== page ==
Most of the time, it’s possible to visualize someone out there enjoying even the games that I dislike (fans of different genres, players with totally different priorities, etcetera), but I can’t picture any kind of person who derives enjoyment from Next Up Hero. As usual, I’ve chosen the header screenshot for this article very carefully to best reflect the game, and nothing summarizes Next Up Hero more than blank space; this isn’t a video game designed for a niche so much as a game developed purely so that somebody could say that they’re a game developer. It’s very telling that I unlocked a rare achievement (one with less than a 4% completion rate) in less than an hour while I was still learning the ropes. 96% of people bailed on this game before finishing a relatively easy type of level. If that doesn’t tell the story of Next Up Hero‘s pointlessness, nothing does.
My History with Next Up Hero isn’t very interesting; I requested a normal key and a beta key around a week before the beta ended and the game was set to move into early access, and while both key requests came through, I was mistakenly sent two beta keys instead of one being for the actual game. I went through all the proper channels and pointed out that the key wasn’t what it claimed to be, but no one ever got back to me.
It felt like a slight at the time, but in hindsight, not having to play this game was an unexpectedly merciful development.
Next Up Hero is a game without purpose or the slightest glimmer of fun. All you do is send slow and awkward characters through randomly generated stages until they either win or die (both of which can result in a good ranking for some reason). Progress isn’t measured by the number of Next Up Hero‘s stages that you’ve completed, as your progress percentage bar only increases when you level up. Basically, you endure some of the most inept action gameplay in recent history until the two doorknobs the game insists are its characters have a conversation about all of the things they’re learning. It’s such an unfulfilling gameplay loop devoid of anything resembling payoff that I was convinced that I was still in some kind of tutorial area. Next Up Hero is painfully tedious to play.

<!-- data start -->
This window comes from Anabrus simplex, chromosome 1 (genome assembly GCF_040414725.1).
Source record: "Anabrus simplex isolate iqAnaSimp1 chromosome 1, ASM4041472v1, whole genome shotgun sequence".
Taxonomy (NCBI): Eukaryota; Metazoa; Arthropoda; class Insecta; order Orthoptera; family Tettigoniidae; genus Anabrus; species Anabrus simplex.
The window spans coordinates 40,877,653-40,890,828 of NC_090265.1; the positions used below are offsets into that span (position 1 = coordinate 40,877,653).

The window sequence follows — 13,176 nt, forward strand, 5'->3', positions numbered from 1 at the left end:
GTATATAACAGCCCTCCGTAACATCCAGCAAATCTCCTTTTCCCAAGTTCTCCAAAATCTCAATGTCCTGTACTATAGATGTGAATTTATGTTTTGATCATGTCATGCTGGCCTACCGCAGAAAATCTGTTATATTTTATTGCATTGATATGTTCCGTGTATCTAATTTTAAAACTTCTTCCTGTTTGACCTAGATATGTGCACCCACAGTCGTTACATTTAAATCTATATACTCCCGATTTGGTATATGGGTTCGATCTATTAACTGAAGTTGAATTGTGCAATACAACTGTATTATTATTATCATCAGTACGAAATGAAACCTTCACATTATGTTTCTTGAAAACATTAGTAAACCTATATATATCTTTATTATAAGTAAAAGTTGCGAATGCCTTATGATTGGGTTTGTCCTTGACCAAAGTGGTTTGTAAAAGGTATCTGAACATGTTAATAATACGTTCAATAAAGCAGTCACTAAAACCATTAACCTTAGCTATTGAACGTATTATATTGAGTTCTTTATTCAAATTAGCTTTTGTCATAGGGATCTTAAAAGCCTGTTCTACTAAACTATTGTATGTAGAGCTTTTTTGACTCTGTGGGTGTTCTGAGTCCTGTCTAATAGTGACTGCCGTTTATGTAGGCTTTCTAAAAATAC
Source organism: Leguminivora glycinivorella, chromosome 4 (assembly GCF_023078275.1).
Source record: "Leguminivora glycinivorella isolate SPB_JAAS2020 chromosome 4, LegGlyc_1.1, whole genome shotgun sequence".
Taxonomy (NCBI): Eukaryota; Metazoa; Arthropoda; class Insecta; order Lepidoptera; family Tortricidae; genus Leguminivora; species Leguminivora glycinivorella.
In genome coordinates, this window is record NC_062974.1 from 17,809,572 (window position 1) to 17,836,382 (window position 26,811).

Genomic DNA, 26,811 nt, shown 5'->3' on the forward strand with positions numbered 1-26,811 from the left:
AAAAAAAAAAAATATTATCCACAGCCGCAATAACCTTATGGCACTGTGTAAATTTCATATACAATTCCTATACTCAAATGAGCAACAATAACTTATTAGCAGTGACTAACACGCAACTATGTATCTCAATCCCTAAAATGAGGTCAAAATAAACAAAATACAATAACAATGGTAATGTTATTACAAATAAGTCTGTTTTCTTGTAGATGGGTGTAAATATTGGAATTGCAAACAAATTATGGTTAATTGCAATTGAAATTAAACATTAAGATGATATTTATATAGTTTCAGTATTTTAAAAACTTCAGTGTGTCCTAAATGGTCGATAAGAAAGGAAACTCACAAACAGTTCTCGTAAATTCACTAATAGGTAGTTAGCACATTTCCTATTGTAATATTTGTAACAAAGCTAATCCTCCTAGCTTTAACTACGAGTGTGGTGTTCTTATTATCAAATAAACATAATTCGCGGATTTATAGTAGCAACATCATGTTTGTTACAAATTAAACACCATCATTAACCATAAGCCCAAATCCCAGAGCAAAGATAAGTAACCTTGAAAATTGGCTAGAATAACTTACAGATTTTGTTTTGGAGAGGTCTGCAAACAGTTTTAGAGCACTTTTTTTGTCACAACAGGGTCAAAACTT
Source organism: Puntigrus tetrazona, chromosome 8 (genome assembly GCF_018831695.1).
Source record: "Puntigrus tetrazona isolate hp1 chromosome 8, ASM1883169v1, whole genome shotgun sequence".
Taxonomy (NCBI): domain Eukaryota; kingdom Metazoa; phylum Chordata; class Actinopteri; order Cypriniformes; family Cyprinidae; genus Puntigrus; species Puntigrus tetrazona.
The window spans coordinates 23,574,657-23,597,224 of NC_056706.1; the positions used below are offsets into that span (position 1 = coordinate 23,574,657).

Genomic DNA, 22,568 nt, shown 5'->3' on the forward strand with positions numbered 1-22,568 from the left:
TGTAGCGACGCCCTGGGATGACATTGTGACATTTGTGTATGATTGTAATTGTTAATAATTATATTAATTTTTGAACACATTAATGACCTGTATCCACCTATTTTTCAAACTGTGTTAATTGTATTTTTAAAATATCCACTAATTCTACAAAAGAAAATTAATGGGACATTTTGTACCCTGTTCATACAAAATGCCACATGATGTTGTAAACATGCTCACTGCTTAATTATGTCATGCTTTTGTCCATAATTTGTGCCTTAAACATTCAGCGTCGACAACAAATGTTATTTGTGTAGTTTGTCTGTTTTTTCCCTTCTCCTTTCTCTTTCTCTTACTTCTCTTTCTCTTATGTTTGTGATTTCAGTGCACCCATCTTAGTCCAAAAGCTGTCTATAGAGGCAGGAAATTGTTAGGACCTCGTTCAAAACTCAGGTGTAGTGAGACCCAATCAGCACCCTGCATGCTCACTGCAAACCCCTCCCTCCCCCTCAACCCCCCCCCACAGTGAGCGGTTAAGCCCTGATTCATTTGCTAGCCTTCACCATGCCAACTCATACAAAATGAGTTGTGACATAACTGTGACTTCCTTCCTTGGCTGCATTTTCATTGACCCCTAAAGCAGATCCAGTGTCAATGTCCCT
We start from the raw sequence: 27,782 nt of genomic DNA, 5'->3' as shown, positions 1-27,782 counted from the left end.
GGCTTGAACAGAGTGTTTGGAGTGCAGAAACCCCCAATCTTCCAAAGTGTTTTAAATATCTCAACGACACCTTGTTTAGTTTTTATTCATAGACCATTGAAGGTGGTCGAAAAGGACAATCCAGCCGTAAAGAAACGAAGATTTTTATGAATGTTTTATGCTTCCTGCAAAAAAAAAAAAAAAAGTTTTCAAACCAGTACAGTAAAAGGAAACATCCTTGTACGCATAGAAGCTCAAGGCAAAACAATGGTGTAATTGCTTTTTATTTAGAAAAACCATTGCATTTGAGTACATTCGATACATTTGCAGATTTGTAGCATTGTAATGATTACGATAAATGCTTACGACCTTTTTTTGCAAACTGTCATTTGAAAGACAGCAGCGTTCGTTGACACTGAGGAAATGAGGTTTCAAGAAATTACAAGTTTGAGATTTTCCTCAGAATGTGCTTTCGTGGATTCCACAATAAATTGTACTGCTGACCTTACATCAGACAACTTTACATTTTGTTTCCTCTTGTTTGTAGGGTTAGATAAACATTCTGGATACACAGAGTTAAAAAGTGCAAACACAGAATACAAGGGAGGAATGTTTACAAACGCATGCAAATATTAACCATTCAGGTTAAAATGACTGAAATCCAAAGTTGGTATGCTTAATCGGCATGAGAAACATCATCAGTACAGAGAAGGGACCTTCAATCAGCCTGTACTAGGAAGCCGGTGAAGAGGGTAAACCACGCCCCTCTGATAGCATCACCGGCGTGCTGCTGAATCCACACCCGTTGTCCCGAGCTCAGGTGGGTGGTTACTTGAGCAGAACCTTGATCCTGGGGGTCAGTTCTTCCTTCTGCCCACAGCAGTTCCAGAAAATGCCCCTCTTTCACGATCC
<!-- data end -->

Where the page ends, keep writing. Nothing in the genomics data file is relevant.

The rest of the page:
The perspective results in hit detection that always feels slightly off, for one thing. The lumbering speed of your character is also a problem. There are multiple characters you can use, but melee ones are 100% unviable; not only do enemies teleport around and try to ram you, but each stage has a gimmick goal, and one of those gimmicks is that everyone only has 1 HP. If you want any semblance of control over your fate, you’ll stick with a ranged character. They have their own problems, though—aiming with the right stick slows down your movement, while dodging doesn’t work while you aim. If something is coming at you at a high speed, you have to let go of the right stick and then push it in to dodge. How do you screw up dodging? There are also tons of technical issues. In my short time with Next Up Hero, I encountered constant stutters in addition to full-blown freezes, and at one point the game went to a black screen and never came back. Even Next Up Hero wants to stop playing Next Up Hero.
Next Up Hero is one of the most pointless games in history first appeared on Killa Penguin